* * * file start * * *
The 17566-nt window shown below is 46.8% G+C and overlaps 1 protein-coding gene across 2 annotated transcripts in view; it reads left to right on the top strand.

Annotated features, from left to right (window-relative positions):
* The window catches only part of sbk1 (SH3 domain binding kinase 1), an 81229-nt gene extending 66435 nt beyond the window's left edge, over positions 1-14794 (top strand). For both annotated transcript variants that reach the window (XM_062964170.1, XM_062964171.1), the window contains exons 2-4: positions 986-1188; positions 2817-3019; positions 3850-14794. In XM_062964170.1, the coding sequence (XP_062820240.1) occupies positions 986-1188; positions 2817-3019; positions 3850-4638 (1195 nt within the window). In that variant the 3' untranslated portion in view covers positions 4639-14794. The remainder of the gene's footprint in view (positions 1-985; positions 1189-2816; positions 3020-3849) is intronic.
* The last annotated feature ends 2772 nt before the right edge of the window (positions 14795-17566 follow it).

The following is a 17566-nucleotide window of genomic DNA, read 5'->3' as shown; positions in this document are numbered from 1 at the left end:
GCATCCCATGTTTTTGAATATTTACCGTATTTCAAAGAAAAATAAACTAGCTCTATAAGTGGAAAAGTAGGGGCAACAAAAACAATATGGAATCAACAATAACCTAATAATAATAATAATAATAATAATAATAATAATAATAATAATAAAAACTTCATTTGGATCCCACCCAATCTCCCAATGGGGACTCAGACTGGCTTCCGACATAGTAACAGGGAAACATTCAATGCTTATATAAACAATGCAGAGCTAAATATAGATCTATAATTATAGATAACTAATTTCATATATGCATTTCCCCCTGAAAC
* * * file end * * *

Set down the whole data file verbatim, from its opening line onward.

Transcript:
The 17566-nt window shown below is 46.8% G+C and overlaps 1 protein-coding gene across 2 annotated transcripts in view; it reads left to right on the top strand.

Annotated features, from left to right (window-relative positions):
* The window catches only part of sbk1 (SH3 domain binding kinase 1), an 81229-nt gene extending 66435 nt beyond the window's left edge, over positions 1-14794 (top strand). For both annotated transcript variants that reach the window (XM_062964170.1, XM_062964171.1), the window contains exons 2-4: positions 986-1188; positions 2817-3019; positions 3850-14794. In XM_062964170.1, the coding sequence (XP_062820240.1) occupies positions 986-1188; positions 2817-3019; positions 3850-4638 (1195 nt within the window). In that variant the 3' untranslated portion in view covers positions 4639-14794. The remainder of the gene's footprint in view (positions 1-985; positions 1189-2816; positions 3020-3849) is intronic.
* The last annotated feature ends 2772 nt before the right edge of the window (positions 14795-17566 follow it).

The following is a 17566-nucleotide window of genomic DNA, read 5'->3' as shown; positions in this document are numbered from 1 at the left end:
GCATCCCATGTTTTTGAATATTTACCGTATTTCAAAGAAAAATAAACTAGCTCTATAAGTGGAAAAGTAGGGGCAACAAAAACAATATGGAATCAACAATAACCTAATAATAATAATAATAATAATAATAATAATAATAATAATAATAAAAACTTCATTTGGATCCCACCCAATCTCCCAATGGGGACTCAGACTGGCTTCCGACATAGTAACAGGGAAACATTCAATGCTTATATAAACAATGCAGAGCTAAATATAGATCTATAATTATAGATAACTAATTTCATATATGCATTTCCCCCTGAAAC